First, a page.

This event described the relatively new phenomenon of publicly-capitalised green investment banks and examines why public green investment banks are being created and how they are mobilising private investment.
Investment is growing in renewable energy and energy efficiency, but not quickly enough to get the world on track to achieve zero net greenhouse gas emissions globally by the end of this century. Governments need to find ways to make efficient use of available public funding to mobilise much larger pools of private capital. To leverage the impact of relatively limited public resources, 13 national and sub-national governments have created public green investment banks (GIBs) and GIB-like entities (as of December 2015).
Governments are tailoring their GIBs based on their unique national and local contexts. GIBs and GIB-like entities have diverse rationales and goals including meeting ambitious emissions targets, supporting local community development, lowering energy costs, developing green technology markets, creating jobs and lowering the cost of capital.
GIBs are relevant for both developed countries and emerging economies as a tool to help meet domestic targets for emission reductions, technology and infrastructure deployment, and green investment. The creation of a GIB can send a signal to the marketplace and other countries that a country or region is seeking to become a leader in scaling up private low-carbon investment.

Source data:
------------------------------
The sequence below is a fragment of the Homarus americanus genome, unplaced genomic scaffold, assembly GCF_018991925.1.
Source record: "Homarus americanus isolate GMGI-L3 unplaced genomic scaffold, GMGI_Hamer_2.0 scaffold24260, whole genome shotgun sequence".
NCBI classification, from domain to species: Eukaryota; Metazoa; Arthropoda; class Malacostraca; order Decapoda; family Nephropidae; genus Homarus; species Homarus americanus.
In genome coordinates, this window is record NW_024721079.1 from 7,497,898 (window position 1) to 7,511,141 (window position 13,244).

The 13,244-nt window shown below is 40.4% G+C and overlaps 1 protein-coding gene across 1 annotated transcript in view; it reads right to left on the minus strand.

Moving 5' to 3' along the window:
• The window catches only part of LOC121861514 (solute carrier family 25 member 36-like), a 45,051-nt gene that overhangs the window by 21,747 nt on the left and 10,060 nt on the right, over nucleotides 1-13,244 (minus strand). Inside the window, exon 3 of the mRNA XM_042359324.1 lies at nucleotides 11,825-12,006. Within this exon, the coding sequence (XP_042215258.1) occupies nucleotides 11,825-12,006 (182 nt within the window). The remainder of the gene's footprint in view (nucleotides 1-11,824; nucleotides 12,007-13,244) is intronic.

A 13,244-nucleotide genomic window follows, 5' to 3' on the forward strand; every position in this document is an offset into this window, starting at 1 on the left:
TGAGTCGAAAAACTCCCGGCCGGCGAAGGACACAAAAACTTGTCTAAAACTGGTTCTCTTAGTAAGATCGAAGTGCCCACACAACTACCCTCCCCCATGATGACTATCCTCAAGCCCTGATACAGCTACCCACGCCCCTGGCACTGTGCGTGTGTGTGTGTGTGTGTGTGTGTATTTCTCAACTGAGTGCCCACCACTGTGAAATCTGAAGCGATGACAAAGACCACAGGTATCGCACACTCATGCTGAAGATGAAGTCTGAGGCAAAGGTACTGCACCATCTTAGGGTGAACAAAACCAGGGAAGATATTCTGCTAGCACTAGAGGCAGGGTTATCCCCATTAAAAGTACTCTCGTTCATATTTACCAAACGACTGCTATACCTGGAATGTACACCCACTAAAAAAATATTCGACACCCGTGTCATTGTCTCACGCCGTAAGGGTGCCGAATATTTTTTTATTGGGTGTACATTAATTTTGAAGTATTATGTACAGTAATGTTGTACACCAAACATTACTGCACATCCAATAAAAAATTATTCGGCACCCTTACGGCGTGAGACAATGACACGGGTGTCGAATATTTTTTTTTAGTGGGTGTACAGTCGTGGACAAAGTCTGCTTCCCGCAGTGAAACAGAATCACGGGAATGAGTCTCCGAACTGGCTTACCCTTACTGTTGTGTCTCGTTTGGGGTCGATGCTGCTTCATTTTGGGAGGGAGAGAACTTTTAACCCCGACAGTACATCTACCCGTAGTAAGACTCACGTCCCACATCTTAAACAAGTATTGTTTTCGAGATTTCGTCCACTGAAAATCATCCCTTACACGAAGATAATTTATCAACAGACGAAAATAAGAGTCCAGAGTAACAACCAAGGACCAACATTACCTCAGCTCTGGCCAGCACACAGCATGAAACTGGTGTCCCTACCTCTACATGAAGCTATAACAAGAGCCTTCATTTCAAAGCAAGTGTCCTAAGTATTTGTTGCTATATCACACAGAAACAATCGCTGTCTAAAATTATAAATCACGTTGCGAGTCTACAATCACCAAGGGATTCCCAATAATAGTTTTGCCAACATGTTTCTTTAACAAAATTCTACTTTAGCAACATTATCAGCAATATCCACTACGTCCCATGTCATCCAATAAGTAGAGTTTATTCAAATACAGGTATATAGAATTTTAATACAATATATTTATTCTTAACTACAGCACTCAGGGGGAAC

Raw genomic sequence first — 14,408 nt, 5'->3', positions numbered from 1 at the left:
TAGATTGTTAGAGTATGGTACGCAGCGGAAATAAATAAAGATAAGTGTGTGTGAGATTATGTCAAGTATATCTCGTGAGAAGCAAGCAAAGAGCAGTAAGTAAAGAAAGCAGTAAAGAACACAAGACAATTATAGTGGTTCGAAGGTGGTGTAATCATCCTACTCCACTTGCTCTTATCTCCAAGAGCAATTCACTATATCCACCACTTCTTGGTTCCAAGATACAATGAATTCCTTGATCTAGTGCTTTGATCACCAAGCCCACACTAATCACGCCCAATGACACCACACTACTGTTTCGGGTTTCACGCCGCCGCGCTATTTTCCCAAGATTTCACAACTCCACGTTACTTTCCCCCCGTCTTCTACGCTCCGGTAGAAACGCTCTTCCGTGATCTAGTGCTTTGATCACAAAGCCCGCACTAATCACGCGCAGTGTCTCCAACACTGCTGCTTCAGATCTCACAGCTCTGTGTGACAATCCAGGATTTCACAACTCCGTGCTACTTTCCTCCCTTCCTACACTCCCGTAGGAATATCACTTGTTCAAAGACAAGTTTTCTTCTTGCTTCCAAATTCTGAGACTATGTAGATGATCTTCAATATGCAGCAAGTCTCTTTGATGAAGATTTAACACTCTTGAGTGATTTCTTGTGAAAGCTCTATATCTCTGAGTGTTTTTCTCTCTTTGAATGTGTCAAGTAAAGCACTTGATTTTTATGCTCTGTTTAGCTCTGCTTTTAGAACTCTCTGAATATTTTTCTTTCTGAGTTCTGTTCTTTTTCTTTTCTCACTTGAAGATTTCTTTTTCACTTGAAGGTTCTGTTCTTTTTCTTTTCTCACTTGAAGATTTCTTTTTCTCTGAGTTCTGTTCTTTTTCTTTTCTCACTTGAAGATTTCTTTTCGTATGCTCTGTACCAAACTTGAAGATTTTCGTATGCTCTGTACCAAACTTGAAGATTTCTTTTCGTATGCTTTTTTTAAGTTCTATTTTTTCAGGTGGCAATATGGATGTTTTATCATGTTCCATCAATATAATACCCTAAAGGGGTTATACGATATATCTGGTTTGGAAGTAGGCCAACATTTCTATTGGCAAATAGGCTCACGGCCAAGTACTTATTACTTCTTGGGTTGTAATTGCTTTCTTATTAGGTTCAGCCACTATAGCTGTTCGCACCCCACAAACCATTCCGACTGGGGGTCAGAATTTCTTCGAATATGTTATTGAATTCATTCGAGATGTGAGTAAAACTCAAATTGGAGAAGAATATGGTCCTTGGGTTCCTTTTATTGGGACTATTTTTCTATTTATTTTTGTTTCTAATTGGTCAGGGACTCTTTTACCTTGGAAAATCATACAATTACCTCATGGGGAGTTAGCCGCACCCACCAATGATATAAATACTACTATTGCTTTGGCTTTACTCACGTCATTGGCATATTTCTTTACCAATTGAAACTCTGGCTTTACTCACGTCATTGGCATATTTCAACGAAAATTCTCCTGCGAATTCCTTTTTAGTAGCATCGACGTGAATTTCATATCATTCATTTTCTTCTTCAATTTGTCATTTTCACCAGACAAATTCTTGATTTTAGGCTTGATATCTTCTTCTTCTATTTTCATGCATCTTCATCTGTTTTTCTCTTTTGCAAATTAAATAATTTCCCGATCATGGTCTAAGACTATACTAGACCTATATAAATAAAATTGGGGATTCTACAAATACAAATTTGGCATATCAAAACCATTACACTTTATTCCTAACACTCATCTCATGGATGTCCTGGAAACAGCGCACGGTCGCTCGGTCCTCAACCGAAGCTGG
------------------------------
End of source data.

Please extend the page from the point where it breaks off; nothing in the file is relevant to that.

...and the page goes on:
The OECD Secretariat would like to thank Bloomberg for supporting the OECD’s work on green investment banks. We would also like to thank the Japanese Ministry of Finance for their support for the activities of the Environment Directorate on “Public Policies for Facilitating Green Long-Term Infrastructure Investment”.
|Closing remarks by Jonathan Pershing, Principal Deputy Director of the Office of Energy Policy and systems Analysis, U.S. Department of Energy|
GREEN INVESTMENT BANKS: POLICY PERSPECTIVES
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